Part Of Solving Our Problems Is Not Creating More

Healing begins when we stop hurting ourselves.

James E. McGinley, PhD
2 min readMay 3, 2022


Man and his shadow sitting by the sea and thinking.
Photo by Geoffroy Hauwen on Unsplash

It is a reality that our lives are not free of problems. That is ok since dealing with life’s problems, both big and small, is simply part of the experience of living fully.

But sometimes, we are part of the problem.

When our own behavior is making life difficult, preventing us from being happy, destroying our mental and physical health, and separating us from the people we care about, it is time to recognize that it is time to stop and do things differently.

Change first requires brutal honesty.

We have to look — really look — at ourselves and realistically put blame where blame belongs. That means we have to be aware of and accept the fact that we often contribute to our own suffering.

Part of the problem is that we are in the middle of our own fight for survival. Have you ever noticed how easy it is to give advice to others, but how hard it is to give advice to yourself? The reason is simple, we have some distance from their problems so it is easier to be objective and see the big picture. That is not so easy for us because we are too close to our own problems. It is easy to see options for others, but it is harder to see our own options.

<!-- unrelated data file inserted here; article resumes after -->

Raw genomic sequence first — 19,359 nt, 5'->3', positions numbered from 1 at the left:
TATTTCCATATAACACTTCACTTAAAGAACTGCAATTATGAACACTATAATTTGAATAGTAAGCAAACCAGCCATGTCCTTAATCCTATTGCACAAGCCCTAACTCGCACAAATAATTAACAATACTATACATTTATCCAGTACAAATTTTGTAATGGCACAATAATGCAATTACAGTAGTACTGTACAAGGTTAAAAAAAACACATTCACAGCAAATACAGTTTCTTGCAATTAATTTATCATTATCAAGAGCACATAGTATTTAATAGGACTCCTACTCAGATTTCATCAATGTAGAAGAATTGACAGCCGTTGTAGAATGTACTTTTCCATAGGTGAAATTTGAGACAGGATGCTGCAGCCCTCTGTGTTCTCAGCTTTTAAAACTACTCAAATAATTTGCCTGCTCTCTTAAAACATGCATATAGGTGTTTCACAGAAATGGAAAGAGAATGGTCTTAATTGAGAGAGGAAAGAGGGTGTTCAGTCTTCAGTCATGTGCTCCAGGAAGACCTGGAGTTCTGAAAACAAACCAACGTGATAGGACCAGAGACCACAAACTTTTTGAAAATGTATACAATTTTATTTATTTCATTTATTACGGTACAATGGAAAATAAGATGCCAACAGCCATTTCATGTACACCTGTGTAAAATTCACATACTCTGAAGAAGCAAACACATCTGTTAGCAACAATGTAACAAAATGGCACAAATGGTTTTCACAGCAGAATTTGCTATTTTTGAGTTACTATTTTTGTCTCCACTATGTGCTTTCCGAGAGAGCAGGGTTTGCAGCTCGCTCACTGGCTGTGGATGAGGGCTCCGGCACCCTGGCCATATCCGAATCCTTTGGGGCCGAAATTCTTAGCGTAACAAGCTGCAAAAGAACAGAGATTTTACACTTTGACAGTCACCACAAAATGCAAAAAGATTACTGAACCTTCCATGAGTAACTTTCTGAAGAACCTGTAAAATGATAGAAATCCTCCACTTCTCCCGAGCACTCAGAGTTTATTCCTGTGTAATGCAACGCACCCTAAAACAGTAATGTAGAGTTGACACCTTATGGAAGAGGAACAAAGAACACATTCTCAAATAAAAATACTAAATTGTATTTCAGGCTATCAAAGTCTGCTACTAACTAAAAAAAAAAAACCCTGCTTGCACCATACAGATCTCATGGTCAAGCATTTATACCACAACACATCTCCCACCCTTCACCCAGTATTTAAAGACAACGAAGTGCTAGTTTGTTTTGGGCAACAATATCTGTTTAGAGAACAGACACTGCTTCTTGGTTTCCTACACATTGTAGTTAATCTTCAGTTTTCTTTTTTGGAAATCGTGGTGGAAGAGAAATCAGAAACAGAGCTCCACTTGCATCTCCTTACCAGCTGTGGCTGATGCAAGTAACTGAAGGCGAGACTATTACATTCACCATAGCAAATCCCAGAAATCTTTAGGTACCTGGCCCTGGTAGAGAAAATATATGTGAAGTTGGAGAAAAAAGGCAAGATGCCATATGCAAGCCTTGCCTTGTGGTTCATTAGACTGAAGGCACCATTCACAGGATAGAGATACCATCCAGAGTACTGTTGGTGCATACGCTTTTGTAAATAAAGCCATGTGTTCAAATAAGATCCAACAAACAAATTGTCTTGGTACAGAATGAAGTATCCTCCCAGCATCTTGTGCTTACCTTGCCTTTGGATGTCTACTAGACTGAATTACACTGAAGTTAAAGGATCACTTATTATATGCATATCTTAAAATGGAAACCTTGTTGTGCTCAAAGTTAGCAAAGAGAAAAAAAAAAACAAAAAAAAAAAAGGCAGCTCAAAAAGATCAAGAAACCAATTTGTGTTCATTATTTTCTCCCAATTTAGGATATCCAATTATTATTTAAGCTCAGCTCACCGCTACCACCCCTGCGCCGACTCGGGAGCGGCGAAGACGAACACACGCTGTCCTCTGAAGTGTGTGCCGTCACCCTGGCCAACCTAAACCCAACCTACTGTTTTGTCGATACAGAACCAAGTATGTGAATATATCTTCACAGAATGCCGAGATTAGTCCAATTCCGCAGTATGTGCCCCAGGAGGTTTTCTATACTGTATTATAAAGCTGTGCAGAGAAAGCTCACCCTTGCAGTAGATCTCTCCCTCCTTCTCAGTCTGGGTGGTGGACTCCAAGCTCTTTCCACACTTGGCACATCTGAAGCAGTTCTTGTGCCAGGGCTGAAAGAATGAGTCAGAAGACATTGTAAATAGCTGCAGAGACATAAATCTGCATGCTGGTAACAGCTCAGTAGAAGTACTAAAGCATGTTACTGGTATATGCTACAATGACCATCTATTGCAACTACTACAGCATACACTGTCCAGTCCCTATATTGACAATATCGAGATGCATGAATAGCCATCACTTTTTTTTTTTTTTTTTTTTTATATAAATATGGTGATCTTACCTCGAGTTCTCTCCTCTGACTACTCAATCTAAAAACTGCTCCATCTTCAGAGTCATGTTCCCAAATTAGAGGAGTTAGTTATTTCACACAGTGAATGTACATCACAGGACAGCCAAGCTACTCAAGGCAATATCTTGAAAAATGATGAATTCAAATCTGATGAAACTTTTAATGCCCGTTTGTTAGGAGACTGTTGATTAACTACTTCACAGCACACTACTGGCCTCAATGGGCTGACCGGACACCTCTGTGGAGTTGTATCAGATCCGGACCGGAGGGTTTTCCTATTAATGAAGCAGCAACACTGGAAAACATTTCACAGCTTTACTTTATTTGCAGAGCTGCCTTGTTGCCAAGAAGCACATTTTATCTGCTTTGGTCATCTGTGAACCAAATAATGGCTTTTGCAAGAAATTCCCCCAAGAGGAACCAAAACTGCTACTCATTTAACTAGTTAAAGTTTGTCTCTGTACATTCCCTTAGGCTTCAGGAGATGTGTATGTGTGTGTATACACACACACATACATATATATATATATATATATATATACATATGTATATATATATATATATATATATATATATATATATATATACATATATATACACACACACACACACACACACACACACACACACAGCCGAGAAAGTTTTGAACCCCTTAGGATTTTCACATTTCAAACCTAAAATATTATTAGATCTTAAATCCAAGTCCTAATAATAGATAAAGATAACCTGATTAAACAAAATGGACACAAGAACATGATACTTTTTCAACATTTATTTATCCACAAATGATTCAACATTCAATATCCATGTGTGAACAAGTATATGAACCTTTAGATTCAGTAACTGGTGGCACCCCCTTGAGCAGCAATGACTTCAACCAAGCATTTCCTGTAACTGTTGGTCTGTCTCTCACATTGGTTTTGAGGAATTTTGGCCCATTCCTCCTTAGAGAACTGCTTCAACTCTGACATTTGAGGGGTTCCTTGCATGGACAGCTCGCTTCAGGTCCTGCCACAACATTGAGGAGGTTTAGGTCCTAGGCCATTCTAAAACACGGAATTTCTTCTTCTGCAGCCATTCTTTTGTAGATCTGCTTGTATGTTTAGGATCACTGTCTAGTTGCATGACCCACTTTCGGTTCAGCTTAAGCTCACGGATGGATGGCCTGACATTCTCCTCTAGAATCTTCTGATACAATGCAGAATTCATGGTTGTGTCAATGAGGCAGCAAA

When it is time to heal, it is time to stop hurting ourselves.

Another problem is that we often lack the energy to really solve our problems and change. We are exhausted. We are so busy fighting for survival that we lack the extra energy required to move beyond it. But the longer we delay change, the longer we stay where we are at.

Staying where we are at often means we are on a slow decline. The quality of our life is slowly eroding and the distance to a better life is increasing each day. There is a saying in addiction recovery that we hit bottom when we stop digging. Sometimes, we just have to stop digging and start building.

We can make it better.

Sometimes, a new start involves stopping something first. Life is about direction and momentum. We don’t have to solve all our problems in one day. But we have to give ourselves the chance of a new start and a new chance to heal.

James McGinley, PhD is a professor, author, certified life coach, and Licensed Chemical Dependency Counselor.Books/Blog Facebook Instagram YouTube, The Coping Expert

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James E. McGinley, PhD

James McGinley, PhD is a professor, author, certified life coach, and licensed counselor.